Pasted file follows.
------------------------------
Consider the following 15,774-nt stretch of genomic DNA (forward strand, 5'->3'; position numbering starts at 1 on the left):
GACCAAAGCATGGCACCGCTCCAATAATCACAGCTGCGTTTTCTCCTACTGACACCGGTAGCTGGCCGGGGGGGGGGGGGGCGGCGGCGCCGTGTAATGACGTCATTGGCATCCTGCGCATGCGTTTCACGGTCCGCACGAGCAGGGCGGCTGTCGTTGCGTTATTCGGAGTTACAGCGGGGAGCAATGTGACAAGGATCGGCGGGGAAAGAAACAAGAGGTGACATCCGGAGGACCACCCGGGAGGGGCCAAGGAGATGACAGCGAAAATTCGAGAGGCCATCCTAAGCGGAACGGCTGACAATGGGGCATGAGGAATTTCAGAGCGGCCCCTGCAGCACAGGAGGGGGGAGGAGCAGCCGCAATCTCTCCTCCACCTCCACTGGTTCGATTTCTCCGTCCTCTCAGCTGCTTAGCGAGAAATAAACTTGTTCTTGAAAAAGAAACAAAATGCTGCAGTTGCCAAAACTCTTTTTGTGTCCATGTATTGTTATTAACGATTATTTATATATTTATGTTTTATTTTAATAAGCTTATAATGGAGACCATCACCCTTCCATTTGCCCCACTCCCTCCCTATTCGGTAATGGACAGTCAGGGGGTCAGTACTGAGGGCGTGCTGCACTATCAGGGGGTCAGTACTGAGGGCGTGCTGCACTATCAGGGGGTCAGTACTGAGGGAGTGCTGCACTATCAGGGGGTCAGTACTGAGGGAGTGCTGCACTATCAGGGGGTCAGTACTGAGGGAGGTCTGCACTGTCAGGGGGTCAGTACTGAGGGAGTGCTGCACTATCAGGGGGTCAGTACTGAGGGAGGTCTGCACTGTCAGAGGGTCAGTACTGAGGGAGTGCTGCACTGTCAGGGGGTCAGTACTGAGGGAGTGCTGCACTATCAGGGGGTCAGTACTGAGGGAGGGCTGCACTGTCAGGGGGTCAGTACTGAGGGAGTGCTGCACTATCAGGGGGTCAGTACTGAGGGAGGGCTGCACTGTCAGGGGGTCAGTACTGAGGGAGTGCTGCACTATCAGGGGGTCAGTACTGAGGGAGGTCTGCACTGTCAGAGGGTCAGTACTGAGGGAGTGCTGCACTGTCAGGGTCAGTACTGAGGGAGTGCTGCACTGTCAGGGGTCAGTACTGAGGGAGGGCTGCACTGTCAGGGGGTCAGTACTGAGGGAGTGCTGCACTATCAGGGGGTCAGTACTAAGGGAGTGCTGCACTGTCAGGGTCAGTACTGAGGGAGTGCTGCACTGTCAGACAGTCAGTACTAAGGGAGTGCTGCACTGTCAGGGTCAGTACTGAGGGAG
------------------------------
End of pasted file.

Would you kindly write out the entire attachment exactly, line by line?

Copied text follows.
Consider the following 15,774-nt stretch of genomic DNA (forward strand, 5'->3'; position numbering starts at 1 on the left):
GACCAAAGCATGGCACCGCTCCAATAATCACAGCTGCGTTTTCTCCTACTGACACCGGTAGCTGGCCGGGGGGGGGGGGGGCGGCGGCGCCGTGTAATGACGTCATTGGCATCCTGCGCATGCGTTTCACGGTCCGCACGAGCAGGGCGGCTGTCGTTGCGTTATTCGGAGTTACAGCGGGGAGCAATGTGACAAGGATCGGCGGGGAAAGAAACAAGAGGTGACATCCGGAGGACCACCCGGGAGGGGCCAAGGAGATGACAGCGAAAATTCGAGAGGCCATCCTAAGCGGAACGGCTGACAATGGGGCATGAGGAATTTCAGAGCGGCCCCTGCAGCACAGGAGGGGGGAGGAGCAGCCGCAATCTCTCCTCCACCTCCACTGGTTCGATTTCTCCGTCCTCTCAGCTGCTTAGCGAGAAATAAACTTGTTCTTGAAAAAGAAACAAAATGCTGCAGTTGCCAAAACTCTTTTTGTGTCCATGTATTGTTATTAACGATTATTTATATATTTATGTTTTATTTTAATAAGCTTATAATGGAGACCATCACCCTTCCATTTGCCCCACTCCCTCCCTATTCGGTAATGGACAGTCAGGGGGTCAGTACTGAGGGCGTGCTGCACTATCAGGGGGTCAGTACTGAGGGCGTGCTGCACTATCAGGGGGTCAGTACTGAGGGAGTGCTGCACTATCAGGGGGTCAGTACTGAGGGAGTGCTGCACTATCAGGGGGTCAGTACTGAGGGAGGTCTGCACTGTCAGGGGGTCAGTACTGAGGGAGTGCTGCACTATCAGGGGGTCAGTACTGAGGGAGGTCTGCACTGTCAGAGGGTCAGTACTGAGGGAGTGCTGCACTGTCAGGGGGTCAGTACTGAGGGAGTGCTGCACTATCAGGGGGTCAGTACTGAGGGAGGGCTGCACTGTCAGGGGGTCAGTACTGAGGGAGTGCTGCACTATCAGGGGGTCAGTACTGAGGGAGGGCTGCACTGTCAGGGGGTCAGTACTGAGGGAGTGCTGCACTATCAGGGGGTCAGTACTGAGGGAGGTCTGCACTGTCAGAGGGTCAGTACTGAGGGAGTGCTGCACTGTCAGGGTCAGTACTGAGGGAGTGCTGCACTGTCAGGGGTCAGTACTGAGGGAGGGCTGCACTGTCAGGGGGTCAGTACTGAGGGAGTGCTGCACTATCAGGGGGTCAGTACTAAGGGAGTGCTGCACTGTCAGGGTCAGTACTGAGGGAGTGCTGCACTGTCAGACAGTCAGTACTAAGGGAGTGCTGCACTGTCAGGGTCAGTACTGAGGGAG